MAP. Visualize where the oil extraction sites are in France



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The pump of an oil well in La Teste-de-Buch (Gironde), in February 2024. (HAUSER PATRICE / HEMIS.FR / HEMIS.FR)

The authorizations granted to oil well drilling projects in Gironde and the Paris Basin are relaunching the debate on the exploitation of hydrocarbons on French territory. However, these industries will be banned in France in 2040.

Two wells in Seine-et-Marne and eight in Gironde: for several months, the various drilling authorizations granted have rekindled the debate concerning the exploitation of French subsoil. In February 2024, the investigating commissioner in charge of the public inquiry into drilling projects in La Teste-de-Buch (Gironde) indeed issued a favorable opinion (PDF) with the opening of eight new wells.

As for Seine-et-Marne, the government signed a decree at the end of 2023 authorizing the extension of an oil site there, with two additional wells, the newspaper revealed on Sunday. Release.

Because even if its production remains very modest, France continues to extract oil from its subsoil. “But this represents less than 1% of what is consumed in France,” underlines Francis Perrin, research director at the Institute of International and Strategic Relations (Iris) and energy specialist. Each year, 600,000 tonnes of oil equivalent come out of wells drilled in France.

In mainland France, 63 concessions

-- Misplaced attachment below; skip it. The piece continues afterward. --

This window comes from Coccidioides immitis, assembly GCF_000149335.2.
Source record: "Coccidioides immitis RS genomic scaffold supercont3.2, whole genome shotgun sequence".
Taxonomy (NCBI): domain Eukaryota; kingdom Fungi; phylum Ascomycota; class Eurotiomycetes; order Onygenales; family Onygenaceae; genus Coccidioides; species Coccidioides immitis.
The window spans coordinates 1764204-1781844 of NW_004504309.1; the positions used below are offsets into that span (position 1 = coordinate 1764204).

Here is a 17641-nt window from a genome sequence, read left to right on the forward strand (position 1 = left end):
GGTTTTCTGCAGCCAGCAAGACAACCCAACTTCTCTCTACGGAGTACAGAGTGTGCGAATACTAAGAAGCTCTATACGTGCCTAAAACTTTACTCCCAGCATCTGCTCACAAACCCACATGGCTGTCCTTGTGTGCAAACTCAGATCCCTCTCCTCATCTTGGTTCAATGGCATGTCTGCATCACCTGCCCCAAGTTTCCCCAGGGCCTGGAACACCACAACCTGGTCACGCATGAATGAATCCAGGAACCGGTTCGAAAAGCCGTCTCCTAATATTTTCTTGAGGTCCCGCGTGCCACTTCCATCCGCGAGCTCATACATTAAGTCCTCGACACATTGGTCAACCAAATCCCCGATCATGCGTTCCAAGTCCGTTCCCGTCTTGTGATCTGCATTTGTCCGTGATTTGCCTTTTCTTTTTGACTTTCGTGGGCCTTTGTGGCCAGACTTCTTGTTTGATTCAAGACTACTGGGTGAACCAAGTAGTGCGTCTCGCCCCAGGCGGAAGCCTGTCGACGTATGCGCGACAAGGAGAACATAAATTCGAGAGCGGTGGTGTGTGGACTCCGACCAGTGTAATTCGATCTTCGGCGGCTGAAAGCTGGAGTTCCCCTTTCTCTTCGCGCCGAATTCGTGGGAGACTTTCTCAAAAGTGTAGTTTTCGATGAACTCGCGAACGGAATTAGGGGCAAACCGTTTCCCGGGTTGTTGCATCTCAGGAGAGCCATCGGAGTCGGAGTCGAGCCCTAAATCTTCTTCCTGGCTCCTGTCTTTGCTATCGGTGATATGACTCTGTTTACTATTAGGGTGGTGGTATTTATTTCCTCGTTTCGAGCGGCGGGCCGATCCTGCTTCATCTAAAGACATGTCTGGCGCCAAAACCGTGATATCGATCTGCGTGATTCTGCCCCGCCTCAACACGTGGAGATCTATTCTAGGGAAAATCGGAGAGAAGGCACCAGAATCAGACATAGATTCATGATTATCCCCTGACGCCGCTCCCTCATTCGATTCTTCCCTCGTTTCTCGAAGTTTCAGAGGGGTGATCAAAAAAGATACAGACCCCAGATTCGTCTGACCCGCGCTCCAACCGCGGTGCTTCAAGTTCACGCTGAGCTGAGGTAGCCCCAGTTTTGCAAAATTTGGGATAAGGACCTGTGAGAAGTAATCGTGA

In total, at 1er april 2024, 63 concessions on French territory are thus granted by the State to oil companies, according to the Ministry of Energy Transition (PDF). Essentially, these sites are concentrated in the Paris Basin and Aquitaine, and to a marginal extent in Alsace. Seven research permits are also in progress.

For the most part, these sites have been known for several decades and are owned by groups like Geopetrol or Vermilion, much more modest than the giants Total or Exxon. “Nevertheless, for some of these small and medium-sized companies, France remains an interesting territory. And given the current level of oil prices, it remains profitable.” notes the researcher.

New drilling still possible only until 2040

But from 2040, these companies will be forced to stop exploiting these deposits, in order to respect the climate commitments made by France and thus hope to achieve carbon neutrality by 2050. France has in fact voted in 2017 the Hulot law, “putting an end to research and exploitation of hydrocarbons” by 2040.

Since the passing of this law, France has also no longer granted new exploration or research permits for new deposits. On the other hand, exploration and exploitation permits granted before 2017 remain valid and can be extended. This therefore allows certain companies to undertake new drilling on currently active sites. “The State had made a commitment by granting permits. It could not go back on its word without exposing itself to legal risk,” notes Francis Perrin.

These modalities strongly taint the symbolic significance of this law, while oil still represents a third of primary energy consumption in France. The combustion of fossil fuels represents 80% of greenhouse gas emissions, responsible for global warming.

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